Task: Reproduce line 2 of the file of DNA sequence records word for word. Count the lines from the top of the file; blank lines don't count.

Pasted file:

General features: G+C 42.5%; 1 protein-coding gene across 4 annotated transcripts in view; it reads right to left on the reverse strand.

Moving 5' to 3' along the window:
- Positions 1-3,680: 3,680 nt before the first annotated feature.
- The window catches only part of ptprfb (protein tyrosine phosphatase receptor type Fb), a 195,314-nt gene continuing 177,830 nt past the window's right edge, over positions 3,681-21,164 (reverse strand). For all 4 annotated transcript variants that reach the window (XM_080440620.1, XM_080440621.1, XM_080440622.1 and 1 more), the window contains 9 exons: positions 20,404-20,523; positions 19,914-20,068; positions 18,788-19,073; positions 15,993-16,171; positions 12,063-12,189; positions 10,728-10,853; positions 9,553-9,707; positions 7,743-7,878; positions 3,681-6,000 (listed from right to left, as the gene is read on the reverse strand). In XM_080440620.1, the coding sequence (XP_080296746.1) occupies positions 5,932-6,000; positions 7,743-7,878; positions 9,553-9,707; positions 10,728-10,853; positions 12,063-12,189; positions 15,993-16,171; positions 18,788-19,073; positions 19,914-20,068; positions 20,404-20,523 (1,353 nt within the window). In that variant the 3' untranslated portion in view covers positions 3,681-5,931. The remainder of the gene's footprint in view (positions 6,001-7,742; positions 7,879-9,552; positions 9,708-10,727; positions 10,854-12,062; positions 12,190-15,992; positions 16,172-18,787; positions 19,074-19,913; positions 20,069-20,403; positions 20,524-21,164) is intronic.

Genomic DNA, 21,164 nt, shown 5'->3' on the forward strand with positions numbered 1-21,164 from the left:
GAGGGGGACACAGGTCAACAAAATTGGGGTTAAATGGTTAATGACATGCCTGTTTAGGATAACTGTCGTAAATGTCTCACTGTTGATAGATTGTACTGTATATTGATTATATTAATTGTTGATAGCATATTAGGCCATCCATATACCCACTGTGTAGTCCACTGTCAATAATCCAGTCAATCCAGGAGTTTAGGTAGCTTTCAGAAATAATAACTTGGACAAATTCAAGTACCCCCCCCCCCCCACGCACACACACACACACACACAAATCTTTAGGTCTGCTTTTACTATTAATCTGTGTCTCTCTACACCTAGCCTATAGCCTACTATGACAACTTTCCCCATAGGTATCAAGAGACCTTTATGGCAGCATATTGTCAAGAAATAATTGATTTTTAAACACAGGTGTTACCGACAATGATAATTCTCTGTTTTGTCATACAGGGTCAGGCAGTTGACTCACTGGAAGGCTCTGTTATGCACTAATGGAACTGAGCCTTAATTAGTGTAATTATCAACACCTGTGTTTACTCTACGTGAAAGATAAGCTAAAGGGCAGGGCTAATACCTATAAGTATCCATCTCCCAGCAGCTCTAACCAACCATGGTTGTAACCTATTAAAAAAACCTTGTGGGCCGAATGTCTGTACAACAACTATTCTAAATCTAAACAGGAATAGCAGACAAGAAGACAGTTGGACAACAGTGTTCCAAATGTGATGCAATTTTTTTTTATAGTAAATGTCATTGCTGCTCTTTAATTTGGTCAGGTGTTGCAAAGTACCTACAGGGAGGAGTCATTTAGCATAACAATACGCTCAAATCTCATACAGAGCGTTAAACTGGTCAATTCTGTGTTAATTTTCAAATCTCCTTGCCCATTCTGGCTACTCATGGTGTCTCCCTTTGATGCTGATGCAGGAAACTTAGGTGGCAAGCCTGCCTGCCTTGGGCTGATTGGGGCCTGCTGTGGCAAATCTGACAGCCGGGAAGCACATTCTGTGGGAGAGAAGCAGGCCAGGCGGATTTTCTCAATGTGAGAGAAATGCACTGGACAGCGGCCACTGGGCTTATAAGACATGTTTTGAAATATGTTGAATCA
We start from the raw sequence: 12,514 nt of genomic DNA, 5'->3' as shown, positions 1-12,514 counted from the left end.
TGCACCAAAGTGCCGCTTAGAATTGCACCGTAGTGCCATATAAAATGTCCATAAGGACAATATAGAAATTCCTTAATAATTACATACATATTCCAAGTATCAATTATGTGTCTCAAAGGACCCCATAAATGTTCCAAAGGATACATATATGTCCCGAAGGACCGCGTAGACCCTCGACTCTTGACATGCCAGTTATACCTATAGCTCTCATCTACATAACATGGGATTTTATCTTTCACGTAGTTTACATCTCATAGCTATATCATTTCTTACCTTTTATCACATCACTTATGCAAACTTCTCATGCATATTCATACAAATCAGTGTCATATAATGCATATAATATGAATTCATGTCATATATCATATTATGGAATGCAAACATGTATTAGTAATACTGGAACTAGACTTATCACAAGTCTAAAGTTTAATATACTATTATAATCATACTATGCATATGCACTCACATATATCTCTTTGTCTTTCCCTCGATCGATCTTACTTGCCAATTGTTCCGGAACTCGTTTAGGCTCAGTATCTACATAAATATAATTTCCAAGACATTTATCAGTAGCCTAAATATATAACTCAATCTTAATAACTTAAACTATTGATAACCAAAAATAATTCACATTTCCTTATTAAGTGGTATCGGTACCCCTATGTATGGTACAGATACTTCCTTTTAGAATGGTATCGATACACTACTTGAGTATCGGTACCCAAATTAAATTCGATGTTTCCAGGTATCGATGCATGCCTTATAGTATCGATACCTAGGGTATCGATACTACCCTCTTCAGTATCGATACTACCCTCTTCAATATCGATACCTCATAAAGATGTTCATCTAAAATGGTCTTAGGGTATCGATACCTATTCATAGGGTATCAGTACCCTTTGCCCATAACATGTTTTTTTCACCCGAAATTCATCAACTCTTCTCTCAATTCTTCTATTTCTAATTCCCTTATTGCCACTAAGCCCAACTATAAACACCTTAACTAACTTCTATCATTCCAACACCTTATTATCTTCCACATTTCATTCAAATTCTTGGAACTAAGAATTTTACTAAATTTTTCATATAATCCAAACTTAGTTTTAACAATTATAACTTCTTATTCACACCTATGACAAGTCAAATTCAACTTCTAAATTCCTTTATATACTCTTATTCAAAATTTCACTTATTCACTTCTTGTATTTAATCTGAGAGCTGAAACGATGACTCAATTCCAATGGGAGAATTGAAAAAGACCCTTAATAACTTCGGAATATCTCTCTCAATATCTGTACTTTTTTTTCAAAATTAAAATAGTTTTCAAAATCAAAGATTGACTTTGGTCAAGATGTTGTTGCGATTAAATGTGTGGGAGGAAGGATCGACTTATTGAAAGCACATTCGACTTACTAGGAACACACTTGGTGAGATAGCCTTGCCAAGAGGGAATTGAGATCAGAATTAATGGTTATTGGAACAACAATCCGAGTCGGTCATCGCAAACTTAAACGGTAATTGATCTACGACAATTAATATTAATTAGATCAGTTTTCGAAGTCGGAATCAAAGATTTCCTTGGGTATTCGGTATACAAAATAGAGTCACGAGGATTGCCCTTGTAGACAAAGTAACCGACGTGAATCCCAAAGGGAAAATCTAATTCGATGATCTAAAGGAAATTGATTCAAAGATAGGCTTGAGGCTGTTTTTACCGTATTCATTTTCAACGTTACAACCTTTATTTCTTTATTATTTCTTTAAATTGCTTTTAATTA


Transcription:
Moving 5' to 3' along the window: